If, in order to compensate for the foregoing problem, the current of the electron beam at the cathode electrode is pre-set to a relatively large value to avoid insufficient beam current for high levels of incident light, the focusing state of the electron beam deteriorates, resulting in poor resolution of the object image to be viewed. This is because the focusing state of the electron beam deteriorates with increasing current levels of the beam.

It has therefore been desirable to control the current level of the electron beam in accordance with varying levels of incident light projected on the target electrode. In one device known in the art, a voltage corresponding to the video output signal is applied to the beam control electrode of the image pick-up tube to increase the current level of the electron beam for higher levels of incident light projected on the target electrode. In other words, the current of the electron beam is increased for higher levels of incident light without any corresponding deterioration in resolution. However, it has been found that, in such apparatus, when the voltage applied to the beam control electrode is of a low value, the video output signal is indistinguishable for varying levels of incident light projected on the target electrode. Further, it has been found that the stability of this system is poor, that is, the range within which the current level of the electron beam can be stably controlled is very narrow, and unwanted oscillation results.

OBJECTS AND SUMMARY OF THE INVENTION

Accordingly, it is an object of this invention to provide improved apparatus for controlling the electron beam in an image pick-up tube that avoids the above-described difficulties encountered with the prior art.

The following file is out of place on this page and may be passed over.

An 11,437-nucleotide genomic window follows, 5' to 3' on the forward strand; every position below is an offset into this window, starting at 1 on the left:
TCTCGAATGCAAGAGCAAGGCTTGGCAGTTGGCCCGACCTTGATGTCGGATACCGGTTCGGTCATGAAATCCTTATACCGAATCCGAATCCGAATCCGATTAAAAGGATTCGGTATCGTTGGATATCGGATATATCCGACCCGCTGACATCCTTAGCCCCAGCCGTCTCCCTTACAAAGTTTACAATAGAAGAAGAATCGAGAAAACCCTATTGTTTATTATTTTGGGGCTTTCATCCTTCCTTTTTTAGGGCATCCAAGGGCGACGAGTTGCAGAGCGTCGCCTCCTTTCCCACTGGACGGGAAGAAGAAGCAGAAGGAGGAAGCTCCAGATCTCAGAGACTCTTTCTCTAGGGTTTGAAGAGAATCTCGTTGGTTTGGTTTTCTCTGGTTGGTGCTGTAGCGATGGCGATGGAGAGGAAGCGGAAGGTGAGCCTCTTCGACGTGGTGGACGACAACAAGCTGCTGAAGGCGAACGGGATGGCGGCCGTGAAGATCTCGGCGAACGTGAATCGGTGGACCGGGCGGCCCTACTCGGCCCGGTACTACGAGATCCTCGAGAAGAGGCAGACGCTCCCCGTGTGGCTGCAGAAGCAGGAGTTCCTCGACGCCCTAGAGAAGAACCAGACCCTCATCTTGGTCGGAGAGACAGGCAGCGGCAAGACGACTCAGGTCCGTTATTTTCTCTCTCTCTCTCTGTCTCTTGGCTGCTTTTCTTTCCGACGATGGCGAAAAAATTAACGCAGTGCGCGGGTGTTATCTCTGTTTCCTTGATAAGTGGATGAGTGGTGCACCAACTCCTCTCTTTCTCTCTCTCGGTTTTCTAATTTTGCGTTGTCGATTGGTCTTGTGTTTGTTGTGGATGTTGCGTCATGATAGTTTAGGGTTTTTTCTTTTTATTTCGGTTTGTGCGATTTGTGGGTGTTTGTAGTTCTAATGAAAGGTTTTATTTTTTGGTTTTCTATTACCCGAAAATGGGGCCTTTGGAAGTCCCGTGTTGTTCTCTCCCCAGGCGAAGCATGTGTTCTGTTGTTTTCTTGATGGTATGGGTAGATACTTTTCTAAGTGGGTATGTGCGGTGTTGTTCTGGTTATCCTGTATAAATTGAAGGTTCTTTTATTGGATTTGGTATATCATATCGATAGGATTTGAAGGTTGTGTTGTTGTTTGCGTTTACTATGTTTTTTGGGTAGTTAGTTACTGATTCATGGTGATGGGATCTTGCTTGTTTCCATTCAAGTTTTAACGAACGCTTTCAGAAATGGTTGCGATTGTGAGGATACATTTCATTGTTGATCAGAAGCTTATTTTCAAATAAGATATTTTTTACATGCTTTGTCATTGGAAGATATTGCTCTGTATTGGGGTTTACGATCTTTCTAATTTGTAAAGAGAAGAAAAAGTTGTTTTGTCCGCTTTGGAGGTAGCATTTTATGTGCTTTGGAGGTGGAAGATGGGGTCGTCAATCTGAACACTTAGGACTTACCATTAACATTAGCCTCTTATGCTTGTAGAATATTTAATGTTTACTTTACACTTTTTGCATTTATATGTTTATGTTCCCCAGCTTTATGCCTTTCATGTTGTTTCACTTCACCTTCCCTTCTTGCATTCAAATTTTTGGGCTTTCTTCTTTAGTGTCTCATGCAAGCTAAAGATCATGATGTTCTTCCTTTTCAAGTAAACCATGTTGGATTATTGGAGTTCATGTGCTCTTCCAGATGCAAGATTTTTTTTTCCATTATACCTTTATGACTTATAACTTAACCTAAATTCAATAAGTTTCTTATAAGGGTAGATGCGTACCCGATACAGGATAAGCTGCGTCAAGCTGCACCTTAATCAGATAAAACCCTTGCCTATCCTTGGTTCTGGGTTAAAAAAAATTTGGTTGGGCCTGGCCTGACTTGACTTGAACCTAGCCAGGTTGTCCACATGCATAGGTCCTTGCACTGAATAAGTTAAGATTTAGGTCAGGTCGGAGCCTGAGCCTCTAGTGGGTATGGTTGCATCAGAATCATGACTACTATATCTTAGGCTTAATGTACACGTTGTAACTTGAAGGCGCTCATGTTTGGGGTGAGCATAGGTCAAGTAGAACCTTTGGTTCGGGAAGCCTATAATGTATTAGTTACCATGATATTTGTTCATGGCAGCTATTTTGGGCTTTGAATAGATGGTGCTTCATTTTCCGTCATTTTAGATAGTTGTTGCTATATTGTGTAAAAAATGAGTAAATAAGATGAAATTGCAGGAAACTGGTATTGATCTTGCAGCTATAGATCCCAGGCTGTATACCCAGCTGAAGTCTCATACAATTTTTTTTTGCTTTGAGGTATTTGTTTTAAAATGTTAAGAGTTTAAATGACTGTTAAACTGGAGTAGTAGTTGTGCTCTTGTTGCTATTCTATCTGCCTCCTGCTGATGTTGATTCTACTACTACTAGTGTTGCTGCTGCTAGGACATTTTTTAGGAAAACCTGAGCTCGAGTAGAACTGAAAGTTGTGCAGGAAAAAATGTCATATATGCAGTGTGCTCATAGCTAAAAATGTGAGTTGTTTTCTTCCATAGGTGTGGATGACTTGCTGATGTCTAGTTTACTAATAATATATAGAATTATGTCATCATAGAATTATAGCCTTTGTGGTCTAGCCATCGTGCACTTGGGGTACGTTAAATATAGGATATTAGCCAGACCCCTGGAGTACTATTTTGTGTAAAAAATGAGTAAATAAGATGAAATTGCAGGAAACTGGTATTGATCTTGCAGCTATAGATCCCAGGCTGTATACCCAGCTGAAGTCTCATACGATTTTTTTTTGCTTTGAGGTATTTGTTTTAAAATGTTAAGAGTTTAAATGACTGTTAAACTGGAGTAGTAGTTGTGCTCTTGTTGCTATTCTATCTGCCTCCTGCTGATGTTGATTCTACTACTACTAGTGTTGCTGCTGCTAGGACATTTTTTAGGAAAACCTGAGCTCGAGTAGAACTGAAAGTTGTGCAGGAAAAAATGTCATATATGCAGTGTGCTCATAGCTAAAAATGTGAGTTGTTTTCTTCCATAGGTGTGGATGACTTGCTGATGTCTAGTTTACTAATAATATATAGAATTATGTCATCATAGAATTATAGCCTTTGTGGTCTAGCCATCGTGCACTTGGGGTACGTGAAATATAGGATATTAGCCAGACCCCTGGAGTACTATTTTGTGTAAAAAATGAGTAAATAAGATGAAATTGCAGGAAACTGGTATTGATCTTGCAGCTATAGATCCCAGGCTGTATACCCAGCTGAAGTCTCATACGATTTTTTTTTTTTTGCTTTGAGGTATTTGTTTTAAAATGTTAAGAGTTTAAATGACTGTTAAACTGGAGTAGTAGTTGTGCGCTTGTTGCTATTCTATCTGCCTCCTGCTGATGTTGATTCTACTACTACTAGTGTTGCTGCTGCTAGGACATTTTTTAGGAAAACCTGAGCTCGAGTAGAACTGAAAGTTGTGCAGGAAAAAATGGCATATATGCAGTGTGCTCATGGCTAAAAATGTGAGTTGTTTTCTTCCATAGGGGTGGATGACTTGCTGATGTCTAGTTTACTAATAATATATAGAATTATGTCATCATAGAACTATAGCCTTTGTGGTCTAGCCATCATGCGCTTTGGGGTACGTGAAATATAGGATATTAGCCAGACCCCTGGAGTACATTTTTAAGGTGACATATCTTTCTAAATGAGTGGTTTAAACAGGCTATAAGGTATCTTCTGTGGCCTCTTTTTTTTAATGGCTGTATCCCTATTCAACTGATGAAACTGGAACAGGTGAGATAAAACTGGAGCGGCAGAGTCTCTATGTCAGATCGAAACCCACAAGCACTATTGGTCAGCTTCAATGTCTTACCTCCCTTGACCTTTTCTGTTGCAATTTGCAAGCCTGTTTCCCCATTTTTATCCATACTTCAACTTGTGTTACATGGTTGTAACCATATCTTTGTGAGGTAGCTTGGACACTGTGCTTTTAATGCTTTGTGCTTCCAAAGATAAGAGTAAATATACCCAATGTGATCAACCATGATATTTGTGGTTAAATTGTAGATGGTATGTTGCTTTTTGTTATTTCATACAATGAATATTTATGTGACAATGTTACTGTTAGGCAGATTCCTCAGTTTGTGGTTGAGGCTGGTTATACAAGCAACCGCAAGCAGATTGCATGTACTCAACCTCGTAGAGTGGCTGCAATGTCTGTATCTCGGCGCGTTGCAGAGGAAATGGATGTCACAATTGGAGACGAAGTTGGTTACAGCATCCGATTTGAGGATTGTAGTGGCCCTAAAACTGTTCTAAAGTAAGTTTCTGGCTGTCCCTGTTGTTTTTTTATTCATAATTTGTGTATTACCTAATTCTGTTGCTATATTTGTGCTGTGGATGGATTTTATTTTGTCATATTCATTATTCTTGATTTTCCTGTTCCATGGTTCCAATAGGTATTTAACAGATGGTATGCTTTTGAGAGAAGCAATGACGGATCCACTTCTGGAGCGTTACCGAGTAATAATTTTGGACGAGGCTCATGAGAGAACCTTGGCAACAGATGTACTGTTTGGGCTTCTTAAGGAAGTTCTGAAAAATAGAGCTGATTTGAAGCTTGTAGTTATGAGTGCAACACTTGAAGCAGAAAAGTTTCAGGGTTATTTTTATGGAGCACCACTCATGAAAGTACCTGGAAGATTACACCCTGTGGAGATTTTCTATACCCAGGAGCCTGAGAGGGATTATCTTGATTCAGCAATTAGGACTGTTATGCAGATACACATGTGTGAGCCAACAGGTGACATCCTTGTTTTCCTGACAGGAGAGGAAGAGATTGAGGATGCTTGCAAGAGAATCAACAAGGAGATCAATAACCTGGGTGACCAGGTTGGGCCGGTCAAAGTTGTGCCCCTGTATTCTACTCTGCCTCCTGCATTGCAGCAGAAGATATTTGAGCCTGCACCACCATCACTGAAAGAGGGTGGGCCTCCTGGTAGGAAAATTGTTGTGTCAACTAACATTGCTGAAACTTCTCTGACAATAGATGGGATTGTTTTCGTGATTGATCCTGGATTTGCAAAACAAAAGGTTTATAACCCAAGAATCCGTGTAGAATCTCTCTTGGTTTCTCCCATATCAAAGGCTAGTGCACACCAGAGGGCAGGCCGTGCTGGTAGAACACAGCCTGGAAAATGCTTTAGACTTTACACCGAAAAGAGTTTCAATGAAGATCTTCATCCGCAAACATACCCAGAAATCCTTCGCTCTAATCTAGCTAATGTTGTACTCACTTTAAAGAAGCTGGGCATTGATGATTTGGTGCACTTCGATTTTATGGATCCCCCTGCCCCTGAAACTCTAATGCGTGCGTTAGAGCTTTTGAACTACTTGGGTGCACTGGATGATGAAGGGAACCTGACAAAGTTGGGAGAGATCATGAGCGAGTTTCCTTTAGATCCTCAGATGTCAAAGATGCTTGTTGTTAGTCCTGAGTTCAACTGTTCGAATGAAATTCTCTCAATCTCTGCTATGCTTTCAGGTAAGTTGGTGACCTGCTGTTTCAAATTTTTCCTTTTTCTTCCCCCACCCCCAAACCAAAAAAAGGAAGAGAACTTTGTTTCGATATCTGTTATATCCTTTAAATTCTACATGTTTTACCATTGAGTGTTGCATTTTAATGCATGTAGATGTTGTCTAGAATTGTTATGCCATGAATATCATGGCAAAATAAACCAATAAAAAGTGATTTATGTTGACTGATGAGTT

More particularly, it is an object of this invention to provide an apparatus for controlling the electron beam in an image pick-up tube in which an optimum electron beam current is supplied to the target electrode of the image pick-up tube in accordance with varying levels of incident light from an object image projected on the target electrode.

Another object of this invention is to provide an apparatus for controlling the electron beam in an image pick-up tube in which the range of stability for varying current levels of the electron beam is greatly increased.

Still another object of this invention is to provide apparatus for controlling the electron beam in an image pick-up tube in which the current level of the scanning electron beam is controlled by a control electrode voltage which corresponds to the video output signal and which is compensated, in a non-linear manner, for higher levels of incident light.

Yet another object of this invention is to provide apparatus for controlling the electron beam in an image pick-up tube in which the current flow through the beam control electrode, under normal operating conditions, is utilized to compensate the voltage applied to the beam control electrode of the image pick-up tube.